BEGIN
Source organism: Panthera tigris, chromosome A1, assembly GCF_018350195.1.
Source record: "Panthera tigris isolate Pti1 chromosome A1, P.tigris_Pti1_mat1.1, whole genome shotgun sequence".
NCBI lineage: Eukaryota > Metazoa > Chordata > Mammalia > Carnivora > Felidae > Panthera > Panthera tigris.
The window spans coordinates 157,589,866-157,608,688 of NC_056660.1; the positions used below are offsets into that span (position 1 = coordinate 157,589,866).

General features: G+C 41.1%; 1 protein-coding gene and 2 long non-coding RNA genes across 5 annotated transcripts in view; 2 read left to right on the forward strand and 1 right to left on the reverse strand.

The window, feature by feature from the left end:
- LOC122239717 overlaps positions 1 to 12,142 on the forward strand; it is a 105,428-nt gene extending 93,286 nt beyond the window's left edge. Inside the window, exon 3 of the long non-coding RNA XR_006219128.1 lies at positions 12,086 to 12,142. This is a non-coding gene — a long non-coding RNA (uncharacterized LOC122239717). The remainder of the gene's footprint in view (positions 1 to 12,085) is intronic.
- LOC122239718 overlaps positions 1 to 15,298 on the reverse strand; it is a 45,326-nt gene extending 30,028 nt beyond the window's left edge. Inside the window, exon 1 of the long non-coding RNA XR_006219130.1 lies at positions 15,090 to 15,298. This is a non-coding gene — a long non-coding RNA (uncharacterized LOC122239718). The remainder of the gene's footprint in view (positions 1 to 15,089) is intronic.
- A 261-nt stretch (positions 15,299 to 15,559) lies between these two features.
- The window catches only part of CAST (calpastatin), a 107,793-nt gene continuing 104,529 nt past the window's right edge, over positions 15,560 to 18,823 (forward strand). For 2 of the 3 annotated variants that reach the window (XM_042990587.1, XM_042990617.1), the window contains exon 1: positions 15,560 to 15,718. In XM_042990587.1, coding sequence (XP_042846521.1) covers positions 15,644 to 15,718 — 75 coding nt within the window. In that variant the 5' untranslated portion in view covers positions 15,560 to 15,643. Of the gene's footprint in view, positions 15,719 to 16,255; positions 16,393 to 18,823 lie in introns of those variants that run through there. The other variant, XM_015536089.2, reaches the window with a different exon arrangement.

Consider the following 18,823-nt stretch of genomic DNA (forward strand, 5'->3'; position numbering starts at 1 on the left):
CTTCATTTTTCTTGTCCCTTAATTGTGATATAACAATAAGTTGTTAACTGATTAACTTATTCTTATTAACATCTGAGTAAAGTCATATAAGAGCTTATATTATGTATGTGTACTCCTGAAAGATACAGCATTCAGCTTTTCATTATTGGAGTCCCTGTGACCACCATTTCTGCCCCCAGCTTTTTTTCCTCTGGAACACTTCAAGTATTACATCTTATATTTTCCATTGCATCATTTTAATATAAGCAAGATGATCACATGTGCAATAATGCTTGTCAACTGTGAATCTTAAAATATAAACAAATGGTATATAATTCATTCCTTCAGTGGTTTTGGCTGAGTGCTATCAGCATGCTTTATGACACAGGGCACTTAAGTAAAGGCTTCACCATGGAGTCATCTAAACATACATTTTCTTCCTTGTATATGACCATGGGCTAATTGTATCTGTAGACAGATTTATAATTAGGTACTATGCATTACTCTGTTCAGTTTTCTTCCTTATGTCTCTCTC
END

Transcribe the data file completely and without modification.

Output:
Source organism: Panthera tigris, chromosome A1, assembly GCF_018350195.1.
Source record: "Panthera tigris isolate Pti1 chromosome A1, P.tigris_Pti1_mat1.1, whole genome shotgun sequence".
NCBI lineage: Eukaryota > Metazoa > Chordata > Mammalia > Carnivora > Felidae > Panthera > Panthera tigris.
The window spans coordinates 157,589,866-157,608,688 of NC_056660.1; the positions used below are offsets into that span (position 1 = coordinate 157,589,866).

General features: G+C 41.1%; 1 protein-coding gene and 2 long non-coding RNA genes across 5 annotated transcripts in view; 2 read left to right on the forward strand and 1 right to left on the reverse strand.

The window, feature by feature from the left end:
- LOC122239717 overlaps positions 1 to 12,142 on the forward strand; it is a 105,428-nt gene extending 93,286 nt beyond the window's left edge. Inside the window, exon 3 of the long non-coding RNA XR_006219128.1 lies at positions 12,086 to 12,142. This is a non-coding gene — a long non-coding RNA (uncharacterized LOC122239717). The remainder of the gene's footprint in view (positions 1 to 12,085) is intronic.
- LOC122239718 overlaps positions 1 to 15,298 on the reverse strand; it is a 45,326-nt gene extending 30,028 nt beyond the window's left edge. Inside the window, exon 1 of the long non-coding RNA XR_006219130.1 lies at positions 15,090 to 15,298. This is a non-coding gene — a long non-coding RNA (uncharacterized LOC122239718). The remainder of the gene's footprint in view (positions 1 to 15,089) is intronic.
- A 261-nt stretch (positions 15,299 to 15,559) lies between these two features.
- The window catches only part of CAST (calpastatin), a 107,793-nt gene continuing 104,529 nt past the window's right edge, over positions 15,560 to 18,823 (forward strand). For 2 of the 3 annotated variants that reach the window (XM_042990587.1, XM_042990617.1), the window contains exon 1: positions 15,560 to 15,718. In XM_042990587.1, coding sequence (XP_042846521.1) covers positions 15,644 to 15,718 — 75 coding nt within the window. In that variant the 5' untranslated portion in view covers positions 15,560 to 15,643. Of the gene's footprint in view, positions 15,719 to 16,255; positions 16,393 to 18,823 lie in introns of those variants that run through there. The other variant, XM_015536089.2, reaches the window with a different exon arrangement.

Consider the following 18,823-nt stretch of genomic DNA (forward strand, 5'->3'; position numbering starts at 1 on the left):
CTTCATTTTTCTTGTCCCTTAATTGTGATATAACAATAAGTTGTTAACTGATTAACTTATTCTTATTAACATCTGAGTAAAGTCATATAAGAGCTTATATTATGTATGTGTACTCCTGAAAGATACAGCATTCAGCTTTTCATTATTGGAGTCCCTGTGACCACCATTTCTGCCCCCAGCTTTTTTTCCTCTGGAACACTTCAAGTATTACATCTTATATTTTCCATTGCATCATTTTAATATAAGCAAGATGATCACATGTGCAATAATGCTTGTCAACTGTGAATCTTAAAATATAAACAAATGGTATATAATTCATTCCTTCAGTGGTTTTGGCTGAGTGCTATCAGCATGCTTTATGACACAGGGCACTTAAGTAAAGGCTTCACCATGGAGTCATCTAAACATACATTTTCTTCCTTGTATATGACCATGGGCTAATTGTATCTGTAGACAGATTTATAATTAGGTACTATGCATTACTCTGTTCAGTTTTCTTCCTTATGTCTCTCTC